President Barack Obama signed the sweeping federal health care overhaul into law on March 23, 2010, but the debate over it is as fierce as ever. Congress designed this framework for revamping the nation's health care system to phase in over the next decade. Over that time, it's expected to expand health insurance coverage to more than 30 million additional Americans; help consumers better understand and compare health insurance policies; require insurers to cover pre-existing conditions; require insurers to spend at least 80 percent of their premium dollars on health care; and help fill a gap in prescription drug coverage for seniors.
The law has drawn fire from critics who argue it does little to control the soaring costs of health care. They also contend that the law is unconstitutional because it requires all Americans to purchase health care insurance. It's likely the U.S. Supreme Court will settle that legal question.
Meanwhile, public attitudes about the law remain divided as well. Depending on the poll, Americans are split or a majority favors its repeal.
Minn. insurance exchange changes hands Gov. Mark Dayton is shifting responsibility for developing a key part of the federal health care law -- an insurance exchange -- from the Department of Commerce to Minnesota Management and Budget.September 18, 2012
'No-cost' birth control starts today Beginning today, most new and renewing health insurance plans must begin offering a broad array of women's preventive health services, most notably coverage of birth control, at no upfront cost.August 1, 2012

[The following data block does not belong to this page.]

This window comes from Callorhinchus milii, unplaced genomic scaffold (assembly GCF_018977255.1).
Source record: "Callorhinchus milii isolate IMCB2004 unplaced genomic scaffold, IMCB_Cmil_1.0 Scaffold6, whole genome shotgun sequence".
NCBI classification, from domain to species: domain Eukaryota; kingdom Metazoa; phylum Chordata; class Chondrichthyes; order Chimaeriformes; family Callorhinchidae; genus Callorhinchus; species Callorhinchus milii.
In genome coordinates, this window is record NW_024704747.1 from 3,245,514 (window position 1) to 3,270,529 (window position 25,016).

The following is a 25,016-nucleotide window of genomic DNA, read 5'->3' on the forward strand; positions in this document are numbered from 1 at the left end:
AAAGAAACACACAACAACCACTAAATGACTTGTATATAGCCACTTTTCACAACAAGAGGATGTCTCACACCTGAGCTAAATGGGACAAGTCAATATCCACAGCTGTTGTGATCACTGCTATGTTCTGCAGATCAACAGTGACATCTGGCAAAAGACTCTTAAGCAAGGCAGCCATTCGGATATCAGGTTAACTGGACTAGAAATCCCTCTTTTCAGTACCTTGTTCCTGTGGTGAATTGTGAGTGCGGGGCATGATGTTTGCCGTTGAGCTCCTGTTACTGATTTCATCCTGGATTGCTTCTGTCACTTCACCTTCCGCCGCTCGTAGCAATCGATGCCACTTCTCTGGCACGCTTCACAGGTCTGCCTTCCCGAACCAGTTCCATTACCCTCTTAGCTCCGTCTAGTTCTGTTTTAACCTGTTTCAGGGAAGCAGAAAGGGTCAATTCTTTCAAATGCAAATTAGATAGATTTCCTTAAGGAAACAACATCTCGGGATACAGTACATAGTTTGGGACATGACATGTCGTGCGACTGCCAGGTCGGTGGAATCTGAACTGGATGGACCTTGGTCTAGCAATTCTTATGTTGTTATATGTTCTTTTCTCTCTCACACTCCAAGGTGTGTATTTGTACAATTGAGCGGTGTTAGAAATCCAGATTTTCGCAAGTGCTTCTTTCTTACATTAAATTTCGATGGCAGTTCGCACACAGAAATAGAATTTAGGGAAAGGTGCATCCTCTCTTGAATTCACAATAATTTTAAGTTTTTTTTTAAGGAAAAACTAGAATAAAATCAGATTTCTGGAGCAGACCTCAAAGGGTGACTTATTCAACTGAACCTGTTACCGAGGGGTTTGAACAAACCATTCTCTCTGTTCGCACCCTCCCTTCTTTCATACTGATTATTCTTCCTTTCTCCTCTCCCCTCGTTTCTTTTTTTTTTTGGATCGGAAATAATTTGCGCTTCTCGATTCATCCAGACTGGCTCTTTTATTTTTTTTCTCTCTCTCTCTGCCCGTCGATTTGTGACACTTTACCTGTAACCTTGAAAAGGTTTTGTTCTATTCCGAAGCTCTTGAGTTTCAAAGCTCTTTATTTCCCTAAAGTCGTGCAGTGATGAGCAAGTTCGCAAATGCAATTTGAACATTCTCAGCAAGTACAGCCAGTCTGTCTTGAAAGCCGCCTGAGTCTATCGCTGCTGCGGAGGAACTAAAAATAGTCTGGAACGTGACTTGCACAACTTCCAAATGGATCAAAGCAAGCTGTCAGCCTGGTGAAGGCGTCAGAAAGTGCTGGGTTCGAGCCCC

States rejecting health care reform face downside For Gov. Rick Perry, saying "no" to the federal health care law could also mean turning away up to 1.3 million Texans, nearly half the uninsured people who could be newly eligible for coverage in his state.July 17, 2012
Dayton moves ahead with health exchange The Dayton Administration has been working to create the exchange over the past ten months. The U.S. Supreme Court's ruling last month upholding the federal health care law gave supporters more incentive to move forward.July 11, 2012
Fact Check: Health care reform In promoting the health care law, President Barack Obama is repeating his persistent and unsubstantiated assurance that Americans who like their health insurance can simply keep it. Republican rival Mitt Romney says quite the opposite, but his doomsday scenario is a stretch.July 2, 2012